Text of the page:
Declan Kidney is a man running on borrowed time. After successive defeats for the Irish rugby team, the supporters look like they have finally lost their patience with the Corkman.
When the Irish Six Nations campaign kicked off in Cardiff at the start of February, a nervous sense of excitement was in the air. After a promising November series, the Irish supporters had cause for optimism. A narrow loss against South Africa, was followed by two convincing wins over Fiji and Argentina. When the curtain came down on a relatively successful November series, all eyes became firmly fixated on the first week of February and the beginning of the 2013 Six Nations.
Following the success of the Irish provinces in the European cup, many fans began to wonder if the glory days of 2009 were on the horizon once more. The success-addicted rugby-junkies had gone cold-turkey over the last couple of years, and could feel their addiction nearing the surface once more. As Six Nations fever began to edge ever closer, thoughts of another Grand Slam began to spread throughout pubs in Ireland. The pandemic was back and the Heineken dealers in Dublin 4 were back on the take. One by one, the rugby-junkies emerged from their hideouts. Tossing hurleys and soccer balls to the ground, they were ready to go back on the ‘gear’, albeit this time it was of the Puma type.
Rugby-fever was as contagious as Italia ’90 and as promising as a young Katie Taylor. The people wanted a Six Nations to remember and sadly, that was what they got.
The game in Cardiff began in the best possible fashion, with new kid on the block Simon Zebo touching down for a memorable try. Scores from the boot of Jonathan Sexton and a Cian Healy try followed, giving Ireland a commanding 23-3 lead at half-time. Wales were shell-shocked, Ireland were in dreamland. On that first-half performance, Irish hopes of a Grand Slam did not seem so far-fetched. When Brian O’ Driscoll went over for another Irish try, the rugby junkies in the stands were visibly riding a thrill that had not been experienced for a long time. Ireland were back.
However, with all highs there must be a low, and down came Ireland. Wales began to batter the Irish line. It seemed that the Irish heads were already back in Dublin envisioning the visit of England. Wales scored three tries, but Ireland escaped with a win.The sound of the referee blowing the final whistle was as much a relief than a cause for celebration. An excellent first-half performance, somehow turned into a terrible second-half showing. None of that mattered to the junkies in the stands however, as they looked forward to getting their next hit in the form of England’s arrival to the Aviva.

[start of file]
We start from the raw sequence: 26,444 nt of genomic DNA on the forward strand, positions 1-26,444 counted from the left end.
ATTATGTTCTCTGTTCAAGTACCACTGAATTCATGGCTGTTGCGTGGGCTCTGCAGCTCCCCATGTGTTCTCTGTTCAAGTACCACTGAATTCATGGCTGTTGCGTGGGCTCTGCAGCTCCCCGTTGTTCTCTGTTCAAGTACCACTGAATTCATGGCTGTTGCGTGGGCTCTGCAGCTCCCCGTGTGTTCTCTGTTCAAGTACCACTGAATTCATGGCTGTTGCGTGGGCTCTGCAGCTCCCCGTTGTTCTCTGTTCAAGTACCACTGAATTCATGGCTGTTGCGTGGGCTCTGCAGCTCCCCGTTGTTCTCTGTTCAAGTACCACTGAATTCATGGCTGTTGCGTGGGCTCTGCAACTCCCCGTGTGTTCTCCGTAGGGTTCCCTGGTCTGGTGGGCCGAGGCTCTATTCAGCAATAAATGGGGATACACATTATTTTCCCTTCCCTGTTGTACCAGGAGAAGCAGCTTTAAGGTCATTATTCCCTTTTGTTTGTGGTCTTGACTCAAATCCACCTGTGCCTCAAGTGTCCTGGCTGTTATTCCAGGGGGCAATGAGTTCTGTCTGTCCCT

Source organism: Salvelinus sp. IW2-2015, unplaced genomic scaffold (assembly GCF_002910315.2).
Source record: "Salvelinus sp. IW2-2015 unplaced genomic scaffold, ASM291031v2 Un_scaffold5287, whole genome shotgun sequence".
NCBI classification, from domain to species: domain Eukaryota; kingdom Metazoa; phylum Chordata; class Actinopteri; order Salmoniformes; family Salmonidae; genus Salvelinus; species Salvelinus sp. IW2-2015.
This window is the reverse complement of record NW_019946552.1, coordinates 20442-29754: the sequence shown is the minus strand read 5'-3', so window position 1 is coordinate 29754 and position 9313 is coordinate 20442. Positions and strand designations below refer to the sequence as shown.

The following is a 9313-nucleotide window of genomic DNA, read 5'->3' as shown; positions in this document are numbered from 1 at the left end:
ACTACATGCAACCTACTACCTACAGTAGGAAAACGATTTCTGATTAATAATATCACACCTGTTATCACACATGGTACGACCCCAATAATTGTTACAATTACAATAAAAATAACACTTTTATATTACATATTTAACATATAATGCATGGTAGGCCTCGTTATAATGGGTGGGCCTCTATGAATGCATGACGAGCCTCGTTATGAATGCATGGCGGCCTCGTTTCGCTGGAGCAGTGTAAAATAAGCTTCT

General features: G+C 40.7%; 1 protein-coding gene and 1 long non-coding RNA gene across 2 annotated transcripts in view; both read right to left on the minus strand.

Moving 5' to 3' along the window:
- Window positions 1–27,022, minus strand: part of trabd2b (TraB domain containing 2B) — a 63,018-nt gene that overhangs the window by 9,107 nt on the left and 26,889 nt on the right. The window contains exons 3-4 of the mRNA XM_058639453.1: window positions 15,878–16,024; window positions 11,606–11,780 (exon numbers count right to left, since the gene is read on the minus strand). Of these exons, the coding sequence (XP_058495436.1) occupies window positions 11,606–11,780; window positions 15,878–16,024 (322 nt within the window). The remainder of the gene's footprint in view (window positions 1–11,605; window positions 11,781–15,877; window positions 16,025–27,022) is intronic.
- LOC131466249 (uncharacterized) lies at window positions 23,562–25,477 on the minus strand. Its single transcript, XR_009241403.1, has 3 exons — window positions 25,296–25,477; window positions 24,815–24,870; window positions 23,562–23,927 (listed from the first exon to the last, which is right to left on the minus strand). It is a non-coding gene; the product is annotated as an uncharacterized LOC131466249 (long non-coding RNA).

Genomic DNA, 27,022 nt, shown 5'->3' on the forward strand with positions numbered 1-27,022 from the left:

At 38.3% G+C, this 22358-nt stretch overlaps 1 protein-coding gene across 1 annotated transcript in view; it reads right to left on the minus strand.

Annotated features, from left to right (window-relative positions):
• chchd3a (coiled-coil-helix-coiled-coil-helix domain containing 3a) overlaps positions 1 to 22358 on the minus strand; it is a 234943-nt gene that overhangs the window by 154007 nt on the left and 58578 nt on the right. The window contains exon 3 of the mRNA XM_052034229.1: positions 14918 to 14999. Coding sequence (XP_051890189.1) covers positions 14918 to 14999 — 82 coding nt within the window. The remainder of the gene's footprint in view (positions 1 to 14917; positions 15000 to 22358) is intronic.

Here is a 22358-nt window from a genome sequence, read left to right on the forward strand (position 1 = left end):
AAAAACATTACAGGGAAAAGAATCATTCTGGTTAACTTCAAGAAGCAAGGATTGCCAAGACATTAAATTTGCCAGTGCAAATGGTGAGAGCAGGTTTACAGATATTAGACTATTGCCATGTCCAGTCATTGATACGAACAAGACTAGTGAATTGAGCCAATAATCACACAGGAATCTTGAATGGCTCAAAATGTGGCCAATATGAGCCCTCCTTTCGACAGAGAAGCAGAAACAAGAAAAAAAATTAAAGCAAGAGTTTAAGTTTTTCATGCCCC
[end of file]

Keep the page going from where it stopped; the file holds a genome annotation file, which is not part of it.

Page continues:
Sadly, the lows of the second-half performance in Cardiff showed no signs of disappearing as a lacklustre Ireland fell short against the old enemy. 6-12 England read the scoreline, but in truth it was never in doubt. The Irish rugby junkies were feeling sick to their stomachs, reeling from a bad batch so cruelly delivered by the boot of Owen Farrell.
Alas, all was not lost and hopes turned towards a possible championship victory. It was nowhere near as satisfying as the feel of a Grand Slam, but good preparation for the chills and spills of cold turkey that awaited Irish rugby addicts in the troubling gap between the Six Nations and the Lions Tour.
Up next was a game in Murrayfield against a physical Scottish side. The build-up was dominated by the decision of Declan Kidney to nominate Ronan O’ Gara as the sacrificial lamb and feed him to the pack of snarling media wolves by bringing in Paddy Jackson. Kidney knew it was a big decision and seemingly shattering the confidence of a 128-cap veteran was the act of a man desperately clinging on to the edge of his IRFU career.
The decision backfired, as the lack of confidence in Paddy Jackson’s kicking led to missed opportunities and kicks to touch when a strike at the posts would have been the better option. Despite dominating Scotland with nearly 80% possession, Ireland somehow left Murrayfield on the wrong side of a crushing loss.
It is said that an addict is most dangerous when it is strung-out. As the effects of their stimulant wears off, addicts can transform into vicious people. This was evident in the aftermath of the Scotland loss, with calls for Declan Kidney’s head engulfing every media outlet. The Irish coach had been the provider of so many great hits for Irish rugby junkies in the past, but that was all forgotten. The dealer’s supply had run out, and with it so did people’s faith in his ability. Declan Kidney’s days are numbered and it looks like one or two new dealers are ready to set up shop in Lansdowne Road.